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Take a look at Iowa’s 2016 conservation accomplishmentsTake a look at Iowa’s 2016 conservation accomplishments

Iowa farmers installed conservation practices on 458,000 acres with USDA-NRCS assistance this year.

Jason Johnson

December 16, 2016

2 Min Read
SAVING SOIL, PROTECTING WATER: The job is far from finished, but Iowa farmers and landowners continue to make progress on putting more conservation practices on the land. They installed conservation practices on 458,000 acres with USDA-NRCS assistance in 2016.

Editor’s Note: Johnson is public affairs specialist for USDA-NRCS in Iowa.

In 2016, Iowa farmers signed up to add new conservation practices that protect more than 458,000 acres with planning and financial assistance through USDA’s Natural Resources Conservation Service (NRCS).

Through two of USDA’s most popular conservation programs—the Environmental Quality Incentives Program (EQIP) and the Conservation Stewardship Program (CSP)—Iowa farmers will install best management practices to their farms. Those practices include terraces, grassed waterways, no-till, animal waste facilities, rotational grazing systems, cover crops, and nutrient and pest management. These practices can help reduce soil erosion, improve water quality, enhance soil health and productivity, and provide wildlife habitat.

Permanently conserving agricultural working lands and wetlands
Rural landowners are also permanently conserving agricultural working lands by restoring and protecting agricultural lands and wetlands through enrollment in the Agricultural Conservation Easement Program (ACEP). In 2016, NRCS obligated $12.5 million in ACEP funding through 22 permanent agricultural and wetland easements that cover 2,893 acres.

Overall, Iowa farmers received $36.5 million in conservation funding in fiscal year 2016 through EQIP, CSP and ACEP. Historically underserved farmers, such as beginning farmers, limited resource producers and veterans, received $6 million in conservation practice financial assistance through 189 contracts, covering 15,000 acres.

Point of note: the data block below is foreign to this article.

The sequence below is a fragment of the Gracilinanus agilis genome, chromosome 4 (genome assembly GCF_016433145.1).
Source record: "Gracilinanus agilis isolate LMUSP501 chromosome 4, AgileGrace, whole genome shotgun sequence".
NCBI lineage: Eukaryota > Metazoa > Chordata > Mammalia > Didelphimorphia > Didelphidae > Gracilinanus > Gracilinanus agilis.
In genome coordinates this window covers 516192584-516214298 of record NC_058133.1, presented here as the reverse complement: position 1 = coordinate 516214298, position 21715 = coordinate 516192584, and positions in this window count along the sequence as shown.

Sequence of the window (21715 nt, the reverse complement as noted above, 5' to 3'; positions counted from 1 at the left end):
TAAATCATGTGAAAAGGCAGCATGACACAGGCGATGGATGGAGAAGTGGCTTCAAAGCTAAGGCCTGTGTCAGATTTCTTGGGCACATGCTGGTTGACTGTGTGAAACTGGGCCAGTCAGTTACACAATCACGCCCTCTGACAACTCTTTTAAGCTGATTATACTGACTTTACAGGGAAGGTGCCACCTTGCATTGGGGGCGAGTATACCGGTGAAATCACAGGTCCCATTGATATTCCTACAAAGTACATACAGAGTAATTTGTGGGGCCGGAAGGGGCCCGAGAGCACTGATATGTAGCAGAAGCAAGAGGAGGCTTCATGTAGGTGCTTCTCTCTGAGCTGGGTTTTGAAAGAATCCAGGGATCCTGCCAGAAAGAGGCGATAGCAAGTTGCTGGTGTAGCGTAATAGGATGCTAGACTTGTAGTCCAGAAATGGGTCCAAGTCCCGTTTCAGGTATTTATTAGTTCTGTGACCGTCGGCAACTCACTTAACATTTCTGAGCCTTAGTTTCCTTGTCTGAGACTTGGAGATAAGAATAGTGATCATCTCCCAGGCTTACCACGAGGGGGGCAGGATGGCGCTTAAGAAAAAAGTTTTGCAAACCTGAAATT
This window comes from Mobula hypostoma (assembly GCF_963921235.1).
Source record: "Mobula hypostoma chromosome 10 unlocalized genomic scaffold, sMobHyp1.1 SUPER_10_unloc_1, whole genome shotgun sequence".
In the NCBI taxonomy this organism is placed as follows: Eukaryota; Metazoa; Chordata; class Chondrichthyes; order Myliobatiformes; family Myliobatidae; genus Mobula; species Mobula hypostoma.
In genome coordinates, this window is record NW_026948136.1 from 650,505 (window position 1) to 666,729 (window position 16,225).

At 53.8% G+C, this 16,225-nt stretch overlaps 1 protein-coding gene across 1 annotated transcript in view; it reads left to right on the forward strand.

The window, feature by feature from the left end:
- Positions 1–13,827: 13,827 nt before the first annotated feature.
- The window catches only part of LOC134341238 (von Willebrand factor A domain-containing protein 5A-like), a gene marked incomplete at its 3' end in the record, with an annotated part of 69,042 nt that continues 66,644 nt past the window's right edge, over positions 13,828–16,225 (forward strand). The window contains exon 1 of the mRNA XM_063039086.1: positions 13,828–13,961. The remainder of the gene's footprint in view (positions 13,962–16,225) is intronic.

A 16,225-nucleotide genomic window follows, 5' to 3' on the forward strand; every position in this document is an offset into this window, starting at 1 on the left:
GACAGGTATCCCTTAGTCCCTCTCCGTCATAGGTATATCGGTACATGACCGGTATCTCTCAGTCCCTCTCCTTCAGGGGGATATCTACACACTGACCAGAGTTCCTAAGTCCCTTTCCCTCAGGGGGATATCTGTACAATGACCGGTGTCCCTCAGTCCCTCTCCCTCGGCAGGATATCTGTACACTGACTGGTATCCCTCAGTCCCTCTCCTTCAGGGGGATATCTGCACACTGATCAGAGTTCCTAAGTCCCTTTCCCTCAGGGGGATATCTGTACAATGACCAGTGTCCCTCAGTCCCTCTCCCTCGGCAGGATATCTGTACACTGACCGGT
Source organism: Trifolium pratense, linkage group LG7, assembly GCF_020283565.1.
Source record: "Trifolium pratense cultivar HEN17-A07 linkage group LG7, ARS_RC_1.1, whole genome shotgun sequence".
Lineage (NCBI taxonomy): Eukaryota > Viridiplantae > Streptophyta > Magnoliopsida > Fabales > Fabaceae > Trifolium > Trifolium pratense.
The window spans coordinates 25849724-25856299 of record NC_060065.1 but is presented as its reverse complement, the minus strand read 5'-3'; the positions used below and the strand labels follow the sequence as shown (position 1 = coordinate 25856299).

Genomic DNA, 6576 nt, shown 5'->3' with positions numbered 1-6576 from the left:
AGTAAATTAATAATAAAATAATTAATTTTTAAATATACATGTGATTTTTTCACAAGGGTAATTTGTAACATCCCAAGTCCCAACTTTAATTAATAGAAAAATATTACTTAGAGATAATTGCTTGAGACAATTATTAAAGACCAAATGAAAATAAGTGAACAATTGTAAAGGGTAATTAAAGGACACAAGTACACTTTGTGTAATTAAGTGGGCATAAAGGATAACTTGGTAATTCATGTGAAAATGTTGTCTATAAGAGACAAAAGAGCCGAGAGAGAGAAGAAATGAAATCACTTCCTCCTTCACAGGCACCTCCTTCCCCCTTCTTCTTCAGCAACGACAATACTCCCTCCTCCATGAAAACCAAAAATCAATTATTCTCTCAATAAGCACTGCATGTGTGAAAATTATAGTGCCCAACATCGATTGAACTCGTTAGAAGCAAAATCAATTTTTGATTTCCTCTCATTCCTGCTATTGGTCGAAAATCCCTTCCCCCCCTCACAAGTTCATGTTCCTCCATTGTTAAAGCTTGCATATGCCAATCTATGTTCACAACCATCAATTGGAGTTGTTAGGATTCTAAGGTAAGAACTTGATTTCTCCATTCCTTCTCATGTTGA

EQIP program overview: Iowa NRCS obligated more than $17.6 million to Iowa farmers through 758 contracts covering 80,798 acres through EQIP – a voluntary conservation program that promotes agricultural production and environmental quality. Through EQIP, farmers can choose from a conservation practice list developed at the county level to treat local resource concerns.

County EQIP leaders by the numbers:

  • 4,409 – Acres treated with conservation practices in East Pottawattamie County.

  • $1.26 million – EQIP funding for Carroll County.

  • 22 – EQIP contracts in Allamakee County.

CSP program overview: In 2016, Iowa NRCS obligated $6.3 million through 628 new and renewed CSP contracts covering 374,000 acres. CSP is a voluntary conservation program that encourages producers to comprehensively address resource concerns by undertaking additional conservation activities while improving, maintaining and managing existing conservation activities. CSP pays participants for conservation performance – the higher the performance, the higher the payment.

County leaders in acres treated, funding and contracts through CSP:

  • 23,046 – Acres treated in Keokuk County through CSP.

  • $639,448 – Amount Keokuk County landowners received in CSP funding.

  • 45 – CSP funded contracts in Howard County.

For county-specific conservation program information, visit http://bit.ly/2g5MVWX or contact your local NRCS office.

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